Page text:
The Impeachment of Abraham Lincoln
Stephen L. Carter
Knopf, 2012 (2012)
Hardcover, CD, e-Book
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Reviewed by Barbara Lingens
tephen Carter has re-imagined history and given us a chance to see the inner workings of the Lincoln administration. His courtroom scenes are a wonder to read and enjoy. We feel that we are present with a learned companion who is able to explain all to us.
incoln survives the assassination attempt by Booth only to have to endure impeachment proceedings. The focal point of the story is Abigail Canner, a beautiful young black law clerk. Her position, so unusual for her race and gender, most especially at that time, gives her opportunities to use her gifts and generate admiration from those who are willing to see them. At the same time she must suffer under those who believe she can never be anything but a glorified cleaning lady or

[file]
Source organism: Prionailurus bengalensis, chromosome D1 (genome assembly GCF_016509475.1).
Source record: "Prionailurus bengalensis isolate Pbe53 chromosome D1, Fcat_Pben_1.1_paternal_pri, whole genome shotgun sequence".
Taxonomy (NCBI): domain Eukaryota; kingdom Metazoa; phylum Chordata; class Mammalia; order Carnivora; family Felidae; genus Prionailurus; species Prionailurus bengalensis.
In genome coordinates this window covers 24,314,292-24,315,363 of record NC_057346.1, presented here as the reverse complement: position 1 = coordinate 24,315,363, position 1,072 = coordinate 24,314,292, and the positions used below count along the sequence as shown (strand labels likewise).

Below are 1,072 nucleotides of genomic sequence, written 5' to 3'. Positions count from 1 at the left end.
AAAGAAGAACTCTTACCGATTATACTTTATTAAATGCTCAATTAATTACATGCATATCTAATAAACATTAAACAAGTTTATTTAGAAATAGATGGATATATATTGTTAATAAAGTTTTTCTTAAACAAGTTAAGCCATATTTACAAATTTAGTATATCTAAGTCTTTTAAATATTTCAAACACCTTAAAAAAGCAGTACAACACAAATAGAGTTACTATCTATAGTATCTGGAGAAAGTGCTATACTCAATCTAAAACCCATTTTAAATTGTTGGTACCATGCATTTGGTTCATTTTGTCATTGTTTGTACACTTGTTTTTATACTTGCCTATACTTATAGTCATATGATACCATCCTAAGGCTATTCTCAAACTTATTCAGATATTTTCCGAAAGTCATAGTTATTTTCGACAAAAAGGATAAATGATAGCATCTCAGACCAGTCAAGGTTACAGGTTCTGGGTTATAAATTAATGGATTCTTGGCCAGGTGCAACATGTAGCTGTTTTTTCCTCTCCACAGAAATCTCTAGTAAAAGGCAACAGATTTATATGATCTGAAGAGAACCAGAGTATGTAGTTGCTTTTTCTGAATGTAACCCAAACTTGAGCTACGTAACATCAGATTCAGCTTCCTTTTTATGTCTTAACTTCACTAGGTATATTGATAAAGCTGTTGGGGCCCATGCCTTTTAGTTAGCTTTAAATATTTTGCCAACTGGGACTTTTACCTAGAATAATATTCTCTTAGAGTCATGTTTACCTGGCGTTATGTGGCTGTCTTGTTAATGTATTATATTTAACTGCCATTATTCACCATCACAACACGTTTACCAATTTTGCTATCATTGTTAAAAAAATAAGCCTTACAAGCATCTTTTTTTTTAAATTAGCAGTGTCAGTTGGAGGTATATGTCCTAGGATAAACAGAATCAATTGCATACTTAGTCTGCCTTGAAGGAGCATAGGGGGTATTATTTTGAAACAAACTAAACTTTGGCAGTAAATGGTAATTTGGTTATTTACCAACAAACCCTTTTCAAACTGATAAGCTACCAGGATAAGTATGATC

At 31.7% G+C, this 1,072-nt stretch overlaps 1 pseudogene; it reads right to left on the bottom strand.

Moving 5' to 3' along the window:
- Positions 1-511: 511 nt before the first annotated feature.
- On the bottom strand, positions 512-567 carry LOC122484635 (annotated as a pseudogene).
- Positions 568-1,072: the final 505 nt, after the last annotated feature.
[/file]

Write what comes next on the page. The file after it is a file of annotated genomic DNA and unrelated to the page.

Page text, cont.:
arter explores all this pretty obliquely so we must work almost as hard as Abigail to understand what is really happening. Lincoln is portrayed in all his home-spun charm but underscored by a steel grip on who is being helpful to his cause and who is not. Abigail must deal with murders as well as shifty Radicals, lawyers and southern folk, both black and white, and so it takes her a while to figure things out because although the law may be clear, the path of politics can be quite crooked. Echoes of this story have resonance in today's world, if we would only take the time to listen.
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